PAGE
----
Indianapolis Colts Offense: Analyzing Patriots’ Week 6 Test

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Oct 4, 2015; Indianapolis, IN, USA; Indianapolis Colts receiver T.Y. Hilton (13) runs past Jacksonville Jaguars safety Jonathon Cyprien (37) and linebacker Thurston Armbrister (57) in the second half at Lucas Oil Stadium. Mandatory Credit: Thomas J. Russo-USA TODAY Sports

T.Y. Hilton, Wide Receiver

The following is the greatest and best summary ever of the man who goes by “The Ghost”, courtesy of Grantland’s Bill Barnwell:

“…After drafting a pair of tight ends in Dwayne Allen and Coby Fleener, Grigson gave the 49ers a fifth-rounder to move up from 97 to 92 and grab Hilton, who was supposed to be limited to deep routes as a downfield burner who couldn’t get off the line of scrimmage. It turns out that’s still a really valuable skill: Hilton caught 52.3 percent of the “deep” passes thrown to him last year (16-plus air yards), a figure only topped by Antonio Brown and Julio Jones among receivers with a minimum of 30 targets on those throws.”

So yeah, T.Y. Hilton is fast, pizza is good, Emilia Clarke is hot, whatever.  We all know this.

What’s different from Hilton’s last couple seasons, though, is the number of times the rock is finding itself going in Hilton’s direction.  Over five games, Indy has targeted Hilton fifty times, which, of course, averages out to 10 targets a game.

This obliterates Hilton’s 2014 total, where he got 130 targets over 16 games, which averages out to about 8 per game.  Interestingly, the percentage of those targets that he’s actually hanging on to has decreased since last year: in 2014, he caught 63% of his targets.  This year, it’s down to 54%.

Also interesting: despite a vast increase in passes, Hilton has yet to find the end zone this season. He’s never exactly been a touchdown machine (the most touchdowns Hilton has ever logged in a season is 7), but when the man’s average reception is going for 14.1 yards, you have to figure he’s due to score sooner or later.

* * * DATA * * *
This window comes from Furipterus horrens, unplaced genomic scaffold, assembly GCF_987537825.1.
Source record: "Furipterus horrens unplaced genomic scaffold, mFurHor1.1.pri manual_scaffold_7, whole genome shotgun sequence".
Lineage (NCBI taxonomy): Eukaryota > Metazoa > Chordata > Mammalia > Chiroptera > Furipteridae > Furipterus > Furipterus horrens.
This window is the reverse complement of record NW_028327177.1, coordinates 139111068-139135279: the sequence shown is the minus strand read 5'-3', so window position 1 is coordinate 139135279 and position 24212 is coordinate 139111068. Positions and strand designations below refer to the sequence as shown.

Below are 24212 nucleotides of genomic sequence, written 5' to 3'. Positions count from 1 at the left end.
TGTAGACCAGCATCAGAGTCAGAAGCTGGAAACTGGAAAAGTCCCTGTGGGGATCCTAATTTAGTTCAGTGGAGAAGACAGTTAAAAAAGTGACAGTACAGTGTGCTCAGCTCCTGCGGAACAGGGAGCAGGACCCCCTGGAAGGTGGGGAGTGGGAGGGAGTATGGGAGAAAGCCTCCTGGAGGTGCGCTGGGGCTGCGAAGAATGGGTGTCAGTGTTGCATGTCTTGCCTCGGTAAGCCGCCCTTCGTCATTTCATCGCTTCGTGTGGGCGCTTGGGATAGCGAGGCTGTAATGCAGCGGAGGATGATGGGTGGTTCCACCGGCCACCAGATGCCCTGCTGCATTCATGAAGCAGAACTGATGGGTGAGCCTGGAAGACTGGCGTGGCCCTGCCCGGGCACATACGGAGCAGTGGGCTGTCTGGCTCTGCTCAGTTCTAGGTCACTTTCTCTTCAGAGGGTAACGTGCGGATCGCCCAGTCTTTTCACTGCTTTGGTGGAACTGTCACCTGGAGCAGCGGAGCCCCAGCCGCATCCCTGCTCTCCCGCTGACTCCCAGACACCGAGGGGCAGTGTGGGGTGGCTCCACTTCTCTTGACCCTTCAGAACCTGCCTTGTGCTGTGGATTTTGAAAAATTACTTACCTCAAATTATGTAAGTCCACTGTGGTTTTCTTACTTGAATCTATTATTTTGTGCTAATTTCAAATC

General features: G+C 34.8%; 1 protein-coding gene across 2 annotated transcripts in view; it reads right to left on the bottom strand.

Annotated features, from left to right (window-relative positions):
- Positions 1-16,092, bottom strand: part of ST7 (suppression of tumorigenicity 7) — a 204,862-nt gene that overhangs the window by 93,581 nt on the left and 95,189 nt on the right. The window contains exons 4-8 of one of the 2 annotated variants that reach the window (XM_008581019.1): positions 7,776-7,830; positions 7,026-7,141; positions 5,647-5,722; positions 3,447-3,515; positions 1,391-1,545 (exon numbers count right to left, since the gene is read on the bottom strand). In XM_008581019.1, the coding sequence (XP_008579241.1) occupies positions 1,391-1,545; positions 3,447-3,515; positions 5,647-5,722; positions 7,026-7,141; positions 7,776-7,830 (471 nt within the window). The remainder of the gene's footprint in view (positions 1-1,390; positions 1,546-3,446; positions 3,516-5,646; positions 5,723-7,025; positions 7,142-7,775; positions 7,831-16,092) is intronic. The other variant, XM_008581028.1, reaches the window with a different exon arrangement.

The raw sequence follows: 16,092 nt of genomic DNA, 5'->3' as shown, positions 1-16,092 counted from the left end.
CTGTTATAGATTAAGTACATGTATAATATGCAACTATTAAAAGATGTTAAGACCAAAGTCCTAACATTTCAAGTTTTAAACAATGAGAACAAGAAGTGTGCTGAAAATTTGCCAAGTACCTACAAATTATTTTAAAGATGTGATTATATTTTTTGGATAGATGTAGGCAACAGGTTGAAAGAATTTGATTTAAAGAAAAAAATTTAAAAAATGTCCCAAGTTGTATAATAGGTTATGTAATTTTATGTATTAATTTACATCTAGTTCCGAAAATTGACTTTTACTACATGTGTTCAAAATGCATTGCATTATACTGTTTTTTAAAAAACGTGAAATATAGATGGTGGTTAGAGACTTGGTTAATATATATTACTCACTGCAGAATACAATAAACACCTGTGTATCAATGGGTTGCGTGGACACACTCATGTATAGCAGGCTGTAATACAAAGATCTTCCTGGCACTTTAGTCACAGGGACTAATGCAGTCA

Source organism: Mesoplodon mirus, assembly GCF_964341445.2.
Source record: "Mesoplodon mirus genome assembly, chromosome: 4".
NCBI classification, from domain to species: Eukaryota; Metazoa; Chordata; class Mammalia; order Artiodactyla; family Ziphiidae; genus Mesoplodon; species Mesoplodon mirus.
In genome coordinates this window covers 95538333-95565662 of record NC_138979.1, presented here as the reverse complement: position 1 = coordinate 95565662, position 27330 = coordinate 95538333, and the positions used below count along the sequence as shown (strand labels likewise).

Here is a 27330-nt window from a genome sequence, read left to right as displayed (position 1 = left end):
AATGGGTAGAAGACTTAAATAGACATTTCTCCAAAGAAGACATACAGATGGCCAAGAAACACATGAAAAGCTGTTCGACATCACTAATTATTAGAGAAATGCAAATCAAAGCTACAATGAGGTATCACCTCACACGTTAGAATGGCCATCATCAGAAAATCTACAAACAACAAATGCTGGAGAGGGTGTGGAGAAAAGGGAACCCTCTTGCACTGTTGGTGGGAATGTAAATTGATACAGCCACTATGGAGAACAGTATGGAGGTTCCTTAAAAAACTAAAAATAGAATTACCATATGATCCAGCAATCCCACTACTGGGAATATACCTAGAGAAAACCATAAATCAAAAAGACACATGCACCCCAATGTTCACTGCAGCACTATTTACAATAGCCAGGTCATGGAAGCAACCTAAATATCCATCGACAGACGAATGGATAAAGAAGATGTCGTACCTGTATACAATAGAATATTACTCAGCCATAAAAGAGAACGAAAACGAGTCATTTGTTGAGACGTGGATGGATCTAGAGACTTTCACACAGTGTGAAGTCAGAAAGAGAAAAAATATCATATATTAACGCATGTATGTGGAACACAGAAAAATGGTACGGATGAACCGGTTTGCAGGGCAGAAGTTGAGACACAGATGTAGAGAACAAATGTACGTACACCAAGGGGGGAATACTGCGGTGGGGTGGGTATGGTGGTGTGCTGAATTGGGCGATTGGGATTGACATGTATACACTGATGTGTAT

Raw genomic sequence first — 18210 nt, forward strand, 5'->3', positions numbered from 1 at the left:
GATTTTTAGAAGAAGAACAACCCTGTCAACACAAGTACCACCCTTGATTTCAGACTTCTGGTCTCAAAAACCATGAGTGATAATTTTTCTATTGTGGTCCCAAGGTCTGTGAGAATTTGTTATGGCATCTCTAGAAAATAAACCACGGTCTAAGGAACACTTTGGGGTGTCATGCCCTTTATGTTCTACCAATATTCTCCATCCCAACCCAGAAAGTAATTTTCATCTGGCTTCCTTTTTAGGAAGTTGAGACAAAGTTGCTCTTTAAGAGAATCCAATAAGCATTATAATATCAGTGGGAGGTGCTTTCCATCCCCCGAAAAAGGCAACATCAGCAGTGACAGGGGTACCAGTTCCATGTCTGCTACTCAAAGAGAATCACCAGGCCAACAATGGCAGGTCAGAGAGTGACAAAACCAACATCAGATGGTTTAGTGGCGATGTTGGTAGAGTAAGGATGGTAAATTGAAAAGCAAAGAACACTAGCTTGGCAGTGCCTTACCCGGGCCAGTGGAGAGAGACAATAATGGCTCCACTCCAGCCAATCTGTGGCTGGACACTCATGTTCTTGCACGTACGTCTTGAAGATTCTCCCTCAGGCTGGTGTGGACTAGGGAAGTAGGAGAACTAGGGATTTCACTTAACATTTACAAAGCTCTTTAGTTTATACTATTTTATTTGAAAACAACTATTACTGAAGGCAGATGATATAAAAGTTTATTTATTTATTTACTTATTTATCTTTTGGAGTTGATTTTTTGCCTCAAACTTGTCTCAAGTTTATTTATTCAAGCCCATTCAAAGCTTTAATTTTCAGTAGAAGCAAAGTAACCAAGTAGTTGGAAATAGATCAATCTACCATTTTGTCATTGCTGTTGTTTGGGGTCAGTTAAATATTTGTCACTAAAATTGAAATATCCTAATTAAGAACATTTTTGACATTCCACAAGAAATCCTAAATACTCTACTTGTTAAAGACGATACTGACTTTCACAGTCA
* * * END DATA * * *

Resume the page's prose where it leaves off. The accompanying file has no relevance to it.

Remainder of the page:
Who Can Stop Him?

The easy answer here is Malcolm Butler.  But after looking at how the Patriots almost completely wiped T.Y. Hilton off the stat sheets in 2014, it’s not that simple.

In both games where the Patriots and Colts squared off last season, New England used a variety of coverages against Indy’s #13, ranging from man-to-man coverage from Kyle Arrington to a double-team involving safety Devin McCourty, with Darrelle Revis drawing man-to-man duty on now-ex-Colt superstar Reggie Wayne.

Where this game plan gets really intriguing is that so far this year, the Pats clearly aren’t scared to put Malcolm Butler on an island with another team’s best offensive weapon.  While Antonio Brown might have torched Butler on a few flat-out inhuman receptions in Week 1, Butler absolutely put the straps on Cowboys wideout Terrance Williams last weekend, holding Dallas’s de facto number one receiver to two catches for 30 yards.

Another problem with the “DURRRR let’s just put Malcolm Butler in man coverage on the best receiver!” knee-jerk strategy is Andre Johnson, who we’ll get to later, appears to have suddenly remembered how to play football again last week, and represents a completely different type of receiver than Hilton.

Given that Belichick & company decided to play Darrelle Revis last year on a lot of the veteran receivers that might fool younger DBs with their technique, this much is certain for whoever draws T.Y. Hilton’s assignment on Sunday night:

Don’t let the Ghost get behind you.

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